Beginning this summer, two UWM faculty members will build and support a network of MPS personnel and local industry representatives who work together to transform the city’s STEM education in high schools.
Unlike some universities, UWM offers myriad opportunities for students to do hands-on research with renowned faculty as undergraduates, sometimes even before freshman year. Here are five young researchers who seized those opportunities.
From Satya Nadella to Kimberley Motley, from Willem Dafoe to Trixie Mattel, University of Wisconsin-Milwaukee students have used their education to make their mark on the world.
In the community paramedics program, UWM’s College of Nursing teaches firefighters how to reach out to patients so they can better manage chronic health conditions. As a result, Milwaukee County has seen a large reduction in 911 calls for non-emergency situations.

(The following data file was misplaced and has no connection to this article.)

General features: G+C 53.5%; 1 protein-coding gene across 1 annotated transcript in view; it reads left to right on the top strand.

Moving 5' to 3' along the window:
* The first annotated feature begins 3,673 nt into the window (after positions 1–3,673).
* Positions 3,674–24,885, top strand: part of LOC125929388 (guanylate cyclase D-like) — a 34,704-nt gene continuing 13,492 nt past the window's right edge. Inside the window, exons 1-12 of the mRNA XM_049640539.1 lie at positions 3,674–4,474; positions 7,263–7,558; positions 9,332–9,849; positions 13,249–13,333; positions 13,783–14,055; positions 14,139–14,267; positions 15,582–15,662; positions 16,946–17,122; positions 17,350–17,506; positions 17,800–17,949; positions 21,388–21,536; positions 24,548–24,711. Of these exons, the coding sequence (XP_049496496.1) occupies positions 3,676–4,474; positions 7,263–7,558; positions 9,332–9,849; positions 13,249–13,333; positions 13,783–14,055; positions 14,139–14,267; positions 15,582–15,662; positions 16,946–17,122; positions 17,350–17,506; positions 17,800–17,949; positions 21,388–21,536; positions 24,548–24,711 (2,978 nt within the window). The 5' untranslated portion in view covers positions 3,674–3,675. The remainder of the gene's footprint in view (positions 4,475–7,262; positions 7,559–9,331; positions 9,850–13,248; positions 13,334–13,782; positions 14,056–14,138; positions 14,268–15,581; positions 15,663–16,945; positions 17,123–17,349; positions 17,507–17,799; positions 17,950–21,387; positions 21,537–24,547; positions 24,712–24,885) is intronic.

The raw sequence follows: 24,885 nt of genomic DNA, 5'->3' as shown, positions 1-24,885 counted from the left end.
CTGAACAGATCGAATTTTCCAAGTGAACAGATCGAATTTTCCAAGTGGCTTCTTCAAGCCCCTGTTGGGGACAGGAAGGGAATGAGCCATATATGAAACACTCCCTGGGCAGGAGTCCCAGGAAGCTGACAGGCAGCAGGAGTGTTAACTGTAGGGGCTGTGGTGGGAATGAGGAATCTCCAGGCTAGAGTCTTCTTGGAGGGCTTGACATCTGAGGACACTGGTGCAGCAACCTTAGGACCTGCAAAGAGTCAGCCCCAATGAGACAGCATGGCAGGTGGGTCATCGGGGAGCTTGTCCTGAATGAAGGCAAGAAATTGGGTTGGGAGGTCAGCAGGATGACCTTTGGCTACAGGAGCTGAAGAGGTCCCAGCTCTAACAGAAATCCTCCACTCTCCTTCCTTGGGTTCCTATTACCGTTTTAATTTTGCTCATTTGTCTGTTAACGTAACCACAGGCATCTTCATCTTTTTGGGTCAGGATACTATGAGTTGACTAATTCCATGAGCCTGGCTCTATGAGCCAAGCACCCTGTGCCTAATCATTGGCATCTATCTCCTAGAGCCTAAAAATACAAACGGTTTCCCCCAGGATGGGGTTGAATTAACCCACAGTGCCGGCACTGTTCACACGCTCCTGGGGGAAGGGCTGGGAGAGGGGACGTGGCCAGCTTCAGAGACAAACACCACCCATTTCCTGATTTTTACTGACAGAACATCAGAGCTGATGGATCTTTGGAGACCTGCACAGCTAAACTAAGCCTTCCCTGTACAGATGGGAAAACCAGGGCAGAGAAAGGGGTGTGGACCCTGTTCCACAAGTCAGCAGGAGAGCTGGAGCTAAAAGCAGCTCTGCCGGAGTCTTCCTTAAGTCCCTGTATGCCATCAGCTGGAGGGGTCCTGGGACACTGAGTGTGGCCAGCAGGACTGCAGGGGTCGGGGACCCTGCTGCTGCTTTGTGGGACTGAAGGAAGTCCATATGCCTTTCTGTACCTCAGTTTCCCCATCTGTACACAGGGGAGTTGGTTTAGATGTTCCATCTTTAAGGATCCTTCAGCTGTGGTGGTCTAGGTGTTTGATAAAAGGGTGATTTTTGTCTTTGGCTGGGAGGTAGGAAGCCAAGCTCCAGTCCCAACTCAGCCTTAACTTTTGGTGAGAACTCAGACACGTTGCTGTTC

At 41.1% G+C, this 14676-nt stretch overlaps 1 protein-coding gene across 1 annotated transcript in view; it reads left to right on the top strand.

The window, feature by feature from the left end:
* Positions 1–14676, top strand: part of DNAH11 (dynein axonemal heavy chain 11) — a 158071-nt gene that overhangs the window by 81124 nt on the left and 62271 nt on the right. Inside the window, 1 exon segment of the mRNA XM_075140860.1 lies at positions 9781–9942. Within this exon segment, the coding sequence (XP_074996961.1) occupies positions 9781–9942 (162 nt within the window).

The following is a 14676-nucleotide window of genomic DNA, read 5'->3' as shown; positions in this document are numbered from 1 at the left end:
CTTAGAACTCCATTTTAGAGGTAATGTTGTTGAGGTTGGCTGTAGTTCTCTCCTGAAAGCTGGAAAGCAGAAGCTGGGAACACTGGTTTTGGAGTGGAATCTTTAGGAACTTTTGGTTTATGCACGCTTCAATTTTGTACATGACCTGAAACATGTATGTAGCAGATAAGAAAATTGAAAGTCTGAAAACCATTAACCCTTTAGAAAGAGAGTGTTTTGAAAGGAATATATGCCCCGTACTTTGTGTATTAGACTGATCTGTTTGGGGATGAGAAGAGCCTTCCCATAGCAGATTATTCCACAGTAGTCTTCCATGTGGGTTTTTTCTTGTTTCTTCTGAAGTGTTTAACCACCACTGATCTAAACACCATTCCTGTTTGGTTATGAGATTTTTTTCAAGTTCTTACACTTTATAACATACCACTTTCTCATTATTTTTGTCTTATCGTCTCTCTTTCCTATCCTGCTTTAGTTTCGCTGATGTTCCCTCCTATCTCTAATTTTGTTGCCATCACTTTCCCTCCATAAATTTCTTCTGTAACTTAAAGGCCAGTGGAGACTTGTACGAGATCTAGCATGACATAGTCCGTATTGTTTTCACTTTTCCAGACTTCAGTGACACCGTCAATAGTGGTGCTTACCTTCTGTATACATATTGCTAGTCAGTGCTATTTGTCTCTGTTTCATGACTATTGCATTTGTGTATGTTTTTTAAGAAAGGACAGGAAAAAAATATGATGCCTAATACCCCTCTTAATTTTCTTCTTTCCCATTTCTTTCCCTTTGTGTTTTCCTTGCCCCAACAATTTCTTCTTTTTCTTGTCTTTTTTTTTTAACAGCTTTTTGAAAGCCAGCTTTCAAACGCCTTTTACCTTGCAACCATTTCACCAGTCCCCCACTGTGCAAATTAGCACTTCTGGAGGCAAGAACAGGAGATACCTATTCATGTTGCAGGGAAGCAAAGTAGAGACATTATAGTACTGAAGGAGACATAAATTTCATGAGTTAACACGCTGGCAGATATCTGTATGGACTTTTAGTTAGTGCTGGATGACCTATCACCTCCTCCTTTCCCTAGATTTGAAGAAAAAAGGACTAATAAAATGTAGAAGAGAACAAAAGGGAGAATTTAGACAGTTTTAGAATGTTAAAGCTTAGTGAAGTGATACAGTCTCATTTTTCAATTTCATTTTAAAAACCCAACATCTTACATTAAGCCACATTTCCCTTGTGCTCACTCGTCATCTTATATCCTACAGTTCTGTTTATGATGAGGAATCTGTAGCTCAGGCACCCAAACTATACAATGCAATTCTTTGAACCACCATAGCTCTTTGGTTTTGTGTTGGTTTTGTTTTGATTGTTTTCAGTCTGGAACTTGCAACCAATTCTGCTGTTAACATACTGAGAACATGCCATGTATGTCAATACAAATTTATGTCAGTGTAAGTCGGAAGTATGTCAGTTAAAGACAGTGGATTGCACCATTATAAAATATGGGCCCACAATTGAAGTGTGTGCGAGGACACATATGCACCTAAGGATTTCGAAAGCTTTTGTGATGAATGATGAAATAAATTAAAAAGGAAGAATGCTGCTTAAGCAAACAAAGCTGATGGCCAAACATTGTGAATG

Administrators and educators in the Peck School of the Arts secured major grants this semester to pilot a new approach to community programming and art-making in the Kenilworth Square East INOVA Gallery, located at 2155 N. Prospect Ave.
UWM senior Jared Smith’s ideas to combine personal finance with community-based services have earned him $1,000 and a finalist spot in the FOCUSS national competition taking place at the end of April in Madison, Wisconsin.
In honor of the Week of the Young Child April 16-20, here’s a look at a few of the programs, faculty members and staffers from across campus who care for children, and those who teach others how to do so.
When her instructor said UWM’s Honors College was planning a service trip, Emma Cowen, a sophomore majoring in Spanish and global studies, leapt at the opportunity. “I didn’t care where we were going. I just knew I wanted to go,” she said.
Victoria Brahm took over the Tomah VA Medical Center in 2015 after top leaders had been ousted in a scandal of overprescribing opioids. Morale was low, the center’s reputation in decline. Under Brahm’s leadership since then, conditions have improved.
Graham Stearns has already done a science project on gravitational waves with advice and support from UWM physics grad students. He was among more than 1,500 young scientists in middle and high school taking part in the Wisconsin Science Olympiad at UWM April 6-7.